Yet he has a huge fan base, created via social media - mostly young fans who like his crude, inflammatory anti-establishment and anti-Semitic rhetoric. His much-imitated "quenelle" gesture has been compared to the Nazi salute.

Image copyright AFP
Image caption French fans of Dieudonne copy his controversial "quenelle" salute

Two previous Islamist terror attacks contributed to the anxiety in French and Belgian Jewish communities.

In 2012 Mohamed Merah killed three Jewish children and a rabbi in Toulouse, as well as three unarmed French soldiers.

Another French Islamist, Mehdi Nemmouche, has been charged with murder of four people at the Jewish Museum in Brussels in May 2014.

A French think-tank, Fondapol, reports that anti-Semitic offences increased by more than 90% last year in France.

It also says half of recorded racist attacks targeted Jews, who make up no more than 1% of the population.

Surveys do not reveal the full scale of the problem, researchers say, as many anti-Semitic incidents go unreported. The same can be said for racism generally.

Fondapol's November 2014 opinion poll on anti-Semitism, conducted by Ifop, suggests that anti-Semitic prejudices are most prevalent among fundamentalist Muslims and supporters of Marine Le Pen's nationalist Front National (FN).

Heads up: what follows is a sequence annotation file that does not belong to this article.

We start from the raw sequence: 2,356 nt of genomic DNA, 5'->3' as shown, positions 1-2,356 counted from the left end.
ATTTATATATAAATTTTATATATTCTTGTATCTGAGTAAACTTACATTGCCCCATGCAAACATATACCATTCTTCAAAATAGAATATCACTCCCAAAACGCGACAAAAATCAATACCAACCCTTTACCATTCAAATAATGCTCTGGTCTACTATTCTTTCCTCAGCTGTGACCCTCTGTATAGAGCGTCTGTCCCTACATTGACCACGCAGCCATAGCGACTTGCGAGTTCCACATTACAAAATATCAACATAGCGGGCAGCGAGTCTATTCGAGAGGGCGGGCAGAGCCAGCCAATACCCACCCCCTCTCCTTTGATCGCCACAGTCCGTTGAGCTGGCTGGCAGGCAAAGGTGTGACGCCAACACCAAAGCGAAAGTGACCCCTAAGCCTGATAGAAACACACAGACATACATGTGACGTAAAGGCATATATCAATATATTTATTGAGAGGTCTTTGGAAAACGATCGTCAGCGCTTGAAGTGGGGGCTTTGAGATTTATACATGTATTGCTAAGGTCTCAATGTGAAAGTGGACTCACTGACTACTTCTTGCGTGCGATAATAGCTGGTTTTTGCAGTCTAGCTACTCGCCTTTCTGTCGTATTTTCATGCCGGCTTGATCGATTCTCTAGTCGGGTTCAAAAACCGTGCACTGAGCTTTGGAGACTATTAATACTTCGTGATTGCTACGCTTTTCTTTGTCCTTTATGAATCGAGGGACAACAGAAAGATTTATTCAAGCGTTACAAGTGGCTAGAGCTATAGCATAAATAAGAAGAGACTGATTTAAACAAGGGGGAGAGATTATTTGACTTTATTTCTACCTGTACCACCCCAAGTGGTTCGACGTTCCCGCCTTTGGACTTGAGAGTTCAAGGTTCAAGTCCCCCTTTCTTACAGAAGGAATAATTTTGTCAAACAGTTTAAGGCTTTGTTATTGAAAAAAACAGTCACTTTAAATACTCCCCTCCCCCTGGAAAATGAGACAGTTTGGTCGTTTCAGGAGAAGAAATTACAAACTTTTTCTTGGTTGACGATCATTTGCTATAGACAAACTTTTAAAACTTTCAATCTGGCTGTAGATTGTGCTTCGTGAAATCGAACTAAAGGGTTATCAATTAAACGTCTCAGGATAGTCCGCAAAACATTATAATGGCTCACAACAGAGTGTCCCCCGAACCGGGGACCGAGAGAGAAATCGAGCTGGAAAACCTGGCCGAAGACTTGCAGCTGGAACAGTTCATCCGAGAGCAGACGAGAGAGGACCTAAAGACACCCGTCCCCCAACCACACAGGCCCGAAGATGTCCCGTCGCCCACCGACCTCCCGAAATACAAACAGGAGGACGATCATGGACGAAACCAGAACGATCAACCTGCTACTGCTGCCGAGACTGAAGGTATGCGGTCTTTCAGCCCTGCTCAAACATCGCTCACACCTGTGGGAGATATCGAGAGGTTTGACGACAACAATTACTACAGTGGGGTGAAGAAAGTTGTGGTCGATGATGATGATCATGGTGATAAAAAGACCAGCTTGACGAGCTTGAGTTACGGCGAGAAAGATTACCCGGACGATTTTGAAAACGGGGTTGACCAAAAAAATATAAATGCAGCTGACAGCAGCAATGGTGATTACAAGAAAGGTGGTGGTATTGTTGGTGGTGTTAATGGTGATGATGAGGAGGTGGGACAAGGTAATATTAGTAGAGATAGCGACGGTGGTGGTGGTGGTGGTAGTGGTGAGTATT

Image copyright AP
Image caption Belgium remains haunted by the Jewish Museum killings in May 2014

Belgium alert

In neighbouring Belgium the Jewish community set up a crisis management centre after Merah's 2012 atrocity.

Maurice Sosnowski, president of Belgium's Jewish umbrella group CCOJB, said anti-Semitism "is coming back to the pre-World War Two level". It had been suppressed since 1945 because of general horror at the Nazi crimes against Jews, he said.

"For years now, in some areas, Jews have been afraid to wear the kippa (skullcap); they feared being assaulted in the metro.